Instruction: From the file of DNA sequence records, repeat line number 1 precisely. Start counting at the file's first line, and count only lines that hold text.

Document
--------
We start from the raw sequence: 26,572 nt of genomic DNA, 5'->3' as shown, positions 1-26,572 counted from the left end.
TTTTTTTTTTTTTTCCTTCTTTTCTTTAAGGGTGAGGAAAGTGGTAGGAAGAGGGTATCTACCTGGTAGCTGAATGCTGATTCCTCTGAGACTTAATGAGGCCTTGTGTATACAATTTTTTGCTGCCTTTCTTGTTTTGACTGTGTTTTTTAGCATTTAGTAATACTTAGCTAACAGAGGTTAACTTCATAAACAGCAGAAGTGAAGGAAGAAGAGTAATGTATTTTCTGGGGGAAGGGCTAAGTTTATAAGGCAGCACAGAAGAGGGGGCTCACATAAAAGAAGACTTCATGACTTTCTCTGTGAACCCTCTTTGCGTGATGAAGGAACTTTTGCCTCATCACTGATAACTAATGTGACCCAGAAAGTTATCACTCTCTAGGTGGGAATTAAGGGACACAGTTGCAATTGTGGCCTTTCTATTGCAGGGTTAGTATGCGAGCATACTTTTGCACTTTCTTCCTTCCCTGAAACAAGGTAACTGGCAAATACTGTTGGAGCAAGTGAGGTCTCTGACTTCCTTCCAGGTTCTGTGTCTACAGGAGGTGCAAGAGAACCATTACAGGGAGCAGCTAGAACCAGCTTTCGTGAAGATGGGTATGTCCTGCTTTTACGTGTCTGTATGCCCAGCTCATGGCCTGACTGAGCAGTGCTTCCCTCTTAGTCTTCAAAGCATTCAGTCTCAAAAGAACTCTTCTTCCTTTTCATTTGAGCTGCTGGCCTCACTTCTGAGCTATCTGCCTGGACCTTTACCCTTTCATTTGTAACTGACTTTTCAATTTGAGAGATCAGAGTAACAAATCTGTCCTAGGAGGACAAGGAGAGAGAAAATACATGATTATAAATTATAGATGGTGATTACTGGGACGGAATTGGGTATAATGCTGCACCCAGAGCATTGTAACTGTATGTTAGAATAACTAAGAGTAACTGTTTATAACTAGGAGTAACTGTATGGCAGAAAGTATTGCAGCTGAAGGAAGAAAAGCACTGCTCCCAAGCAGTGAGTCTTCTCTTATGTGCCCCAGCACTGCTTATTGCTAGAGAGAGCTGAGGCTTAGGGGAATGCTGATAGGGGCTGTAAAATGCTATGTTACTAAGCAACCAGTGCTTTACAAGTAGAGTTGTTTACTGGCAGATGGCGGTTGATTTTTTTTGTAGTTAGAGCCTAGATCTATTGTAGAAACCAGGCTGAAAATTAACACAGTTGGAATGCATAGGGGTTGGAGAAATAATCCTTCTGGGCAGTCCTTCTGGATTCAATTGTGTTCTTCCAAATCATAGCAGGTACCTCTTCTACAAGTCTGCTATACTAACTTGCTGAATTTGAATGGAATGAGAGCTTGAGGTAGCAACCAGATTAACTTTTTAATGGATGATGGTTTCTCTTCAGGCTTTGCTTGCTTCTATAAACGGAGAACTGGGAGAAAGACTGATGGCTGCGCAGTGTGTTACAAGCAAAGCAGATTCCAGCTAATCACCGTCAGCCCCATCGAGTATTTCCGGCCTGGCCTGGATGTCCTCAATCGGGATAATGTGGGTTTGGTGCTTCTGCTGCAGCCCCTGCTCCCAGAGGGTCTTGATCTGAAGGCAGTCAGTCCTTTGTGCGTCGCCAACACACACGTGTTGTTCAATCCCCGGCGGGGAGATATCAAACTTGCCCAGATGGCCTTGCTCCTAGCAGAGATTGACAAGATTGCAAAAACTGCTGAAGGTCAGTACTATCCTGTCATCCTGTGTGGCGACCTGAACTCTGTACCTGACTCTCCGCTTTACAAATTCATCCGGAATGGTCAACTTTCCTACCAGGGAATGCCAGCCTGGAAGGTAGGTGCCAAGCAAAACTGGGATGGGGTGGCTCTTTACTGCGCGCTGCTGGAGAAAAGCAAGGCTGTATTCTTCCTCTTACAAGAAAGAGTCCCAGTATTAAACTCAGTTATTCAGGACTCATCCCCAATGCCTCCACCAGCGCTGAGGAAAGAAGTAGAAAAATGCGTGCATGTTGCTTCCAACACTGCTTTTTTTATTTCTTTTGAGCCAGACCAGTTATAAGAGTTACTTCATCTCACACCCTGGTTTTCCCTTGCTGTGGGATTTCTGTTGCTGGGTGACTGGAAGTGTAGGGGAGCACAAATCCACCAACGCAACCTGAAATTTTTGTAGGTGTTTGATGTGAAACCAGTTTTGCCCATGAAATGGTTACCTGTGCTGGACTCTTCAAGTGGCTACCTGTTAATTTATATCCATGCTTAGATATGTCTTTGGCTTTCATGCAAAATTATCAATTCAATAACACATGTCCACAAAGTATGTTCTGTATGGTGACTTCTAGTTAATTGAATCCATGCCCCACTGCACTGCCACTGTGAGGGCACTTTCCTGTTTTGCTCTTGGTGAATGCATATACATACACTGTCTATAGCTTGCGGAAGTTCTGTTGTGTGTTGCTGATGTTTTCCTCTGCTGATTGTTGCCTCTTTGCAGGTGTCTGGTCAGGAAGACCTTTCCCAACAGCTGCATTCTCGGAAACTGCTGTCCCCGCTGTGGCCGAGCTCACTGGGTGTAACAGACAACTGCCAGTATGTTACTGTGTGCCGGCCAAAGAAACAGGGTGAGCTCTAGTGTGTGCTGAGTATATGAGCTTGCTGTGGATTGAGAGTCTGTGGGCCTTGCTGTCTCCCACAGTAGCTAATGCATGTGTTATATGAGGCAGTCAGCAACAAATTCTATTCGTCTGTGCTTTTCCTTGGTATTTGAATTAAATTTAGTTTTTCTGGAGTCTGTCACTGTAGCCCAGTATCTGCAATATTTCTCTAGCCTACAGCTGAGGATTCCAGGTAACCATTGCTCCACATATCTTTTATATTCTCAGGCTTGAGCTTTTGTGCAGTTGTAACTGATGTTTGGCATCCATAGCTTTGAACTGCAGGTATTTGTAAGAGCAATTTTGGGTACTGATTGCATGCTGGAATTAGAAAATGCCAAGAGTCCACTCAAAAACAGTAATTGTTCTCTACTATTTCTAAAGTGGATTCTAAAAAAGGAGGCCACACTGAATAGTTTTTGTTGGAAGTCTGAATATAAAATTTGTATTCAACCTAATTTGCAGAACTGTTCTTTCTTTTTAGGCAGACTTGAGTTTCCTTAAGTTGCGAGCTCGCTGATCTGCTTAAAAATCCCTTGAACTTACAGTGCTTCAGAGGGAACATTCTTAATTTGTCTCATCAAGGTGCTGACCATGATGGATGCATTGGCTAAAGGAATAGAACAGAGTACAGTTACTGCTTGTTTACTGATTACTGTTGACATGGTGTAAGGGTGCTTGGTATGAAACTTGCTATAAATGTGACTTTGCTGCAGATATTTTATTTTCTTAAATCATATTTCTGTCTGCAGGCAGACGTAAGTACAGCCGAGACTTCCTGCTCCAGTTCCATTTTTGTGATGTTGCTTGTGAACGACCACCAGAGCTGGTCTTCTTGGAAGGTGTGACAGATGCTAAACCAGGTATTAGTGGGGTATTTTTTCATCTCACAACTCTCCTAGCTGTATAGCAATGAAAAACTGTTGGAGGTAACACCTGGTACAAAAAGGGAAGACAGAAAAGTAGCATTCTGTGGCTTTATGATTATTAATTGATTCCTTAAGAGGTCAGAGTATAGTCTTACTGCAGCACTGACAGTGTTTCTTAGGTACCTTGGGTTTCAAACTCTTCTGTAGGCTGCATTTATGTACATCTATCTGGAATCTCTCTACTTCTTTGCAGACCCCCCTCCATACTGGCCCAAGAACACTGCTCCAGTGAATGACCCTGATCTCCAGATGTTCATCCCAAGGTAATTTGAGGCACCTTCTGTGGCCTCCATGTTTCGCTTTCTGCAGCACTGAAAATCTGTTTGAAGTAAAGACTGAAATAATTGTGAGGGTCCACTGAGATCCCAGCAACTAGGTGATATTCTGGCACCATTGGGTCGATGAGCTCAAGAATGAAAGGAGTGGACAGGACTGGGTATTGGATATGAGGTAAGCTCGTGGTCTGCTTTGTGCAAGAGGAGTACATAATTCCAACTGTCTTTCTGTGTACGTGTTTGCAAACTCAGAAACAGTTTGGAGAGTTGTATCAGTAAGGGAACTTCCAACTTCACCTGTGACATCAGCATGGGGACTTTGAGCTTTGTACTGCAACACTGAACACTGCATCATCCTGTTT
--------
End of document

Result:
We start from the raw sequence: 26,572 nt of genomic DNA, 5'->3' as shown, positions 1-26,572 counted from the left end.